What Thomas didn’t have to remind them about was the storm. In 2013 a massive twister tore through the community, razing the church to the ground. Thomas and his family were living in the parsonage next door, but thankfully, all four of them were elsewhere at the time—had they been home, it’s questionable whether they would have survived. In an additional act of divine mercy, the Wednesday night service had been cancelled, so no one was in the church at the time, either. But in a matter of minutes, the Thomases lost nearly everything they held dear.
The next day, more than 40 people from the community showed up to begin the lengthy task of sifting through and removing debris. One man used his tractor to haul downed trees, and the Thomases went through what physical possessions they had left—fortunately, Mandy’s uncle, who’d shown up soon after the initial devastation, stored the family’s keepsakes and photo albums in the dishwasher and dryer to protect them from the rains that followed the storm.
The Thomases moved in with Mandy’s parents, and attention turned to rebuilding the church from scratch. When that was finished, construction started on a new home for the family, not far from the previous one. The season took an emotional toll, and Thomas turned to the Lord time and again for the strength to lead his family through it all.
About a year after the tornado, as life settled back into some level of normalcy, another hardship struck. Blaze, then in third grade, had trouble breathing in phys ed class and nearly passed out. Tests at the hospital brought back fears from his infancy, when Blaze had been diagnosed with several heart defects. He had avoided surgery then, but doctors warned a procedure might be necessary in the future. Now he needed a new artery.
Doctors performed the surgery and felt confident Blaze would survive. But in recovery, his body temperature spiked and wouldn’t come down. As Mandy panicked in the waiting room, a stranger came over and started praying for Blaze. “Your boy is not going to die,” she said in faith. Meanwhile, Thomas was constantly on the phone, texting with prayer partners throughout their church. Five days later, Blaze had recovered to the point that he had the stamina to push his father around in a wheelchair as they awaited discharge papers.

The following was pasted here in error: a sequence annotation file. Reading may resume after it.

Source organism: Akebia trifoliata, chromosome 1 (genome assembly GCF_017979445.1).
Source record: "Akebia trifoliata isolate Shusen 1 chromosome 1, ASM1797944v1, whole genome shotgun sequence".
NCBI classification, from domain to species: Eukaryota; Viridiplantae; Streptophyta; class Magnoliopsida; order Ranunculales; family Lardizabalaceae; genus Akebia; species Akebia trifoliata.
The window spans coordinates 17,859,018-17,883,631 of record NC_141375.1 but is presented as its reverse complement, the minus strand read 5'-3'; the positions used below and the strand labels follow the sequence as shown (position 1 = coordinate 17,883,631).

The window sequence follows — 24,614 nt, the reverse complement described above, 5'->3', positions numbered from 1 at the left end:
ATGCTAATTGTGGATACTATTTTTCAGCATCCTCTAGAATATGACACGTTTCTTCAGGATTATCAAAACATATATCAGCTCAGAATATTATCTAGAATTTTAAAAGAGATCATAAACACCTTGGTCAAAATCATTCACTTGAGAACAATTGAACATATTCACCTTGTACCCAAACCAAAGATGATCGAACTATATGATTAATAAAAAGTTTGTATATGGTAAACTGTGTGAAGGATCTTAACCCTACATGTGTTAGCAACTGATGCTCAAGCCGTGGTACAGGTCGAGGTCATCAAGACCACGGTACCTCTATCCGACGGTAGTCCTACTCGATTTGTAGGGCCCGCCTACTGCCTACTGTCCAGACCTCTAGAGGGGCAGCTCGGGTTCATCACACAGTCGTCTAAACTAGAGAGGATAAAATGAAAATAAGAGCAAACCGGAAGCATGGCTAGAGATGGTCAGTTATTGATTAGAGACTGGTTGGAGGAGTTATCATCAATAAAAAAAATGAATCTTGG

Today Thomas regards the challenges they’ve faced as fuel for their endeavors. He encourages creativity in his family, even if his time is more limited than when he was younger. Mandy, who performed in a Southern gospel quartet as a girl, regularly leads worship on Sundays. Blaze, 18, plays drums, raps with his dad, and has become an amateur meteorologist, creating weather reports on a green screen in their home studio. Bryce, 13, shares original songs and dances that he records and posts online. For Thomas, the gifts clearly given to each member of the family are unique opportunities to bring glory to God as they minister to others. Which made his creative drought all the more worrisome. He had to ask himself, Hasn’t God brought me through before? And yet, his frustration persisted.
While he was off from work on Veteran’s Day, lyrics to a new song began to trickle into his mind. And the trickle soon turned into a flood. Before the day was over, he wrote and recorded “We Will Overcome.” As a soaring instrumental background track builds to a crescendo, Thomas raps into the chorus: “No matter what comes my way / tomorrow’s never promised so I’m living for today / from the rising in the morning to the setting of the sun / and the work is done … we will overcome.” Much like Psalm 106:1-48, which recalls the Israelites’ miraculous Red Sea crossing, the song reminds Thomas of how God has led him and his family through every challenge—and will do so again and again without fail.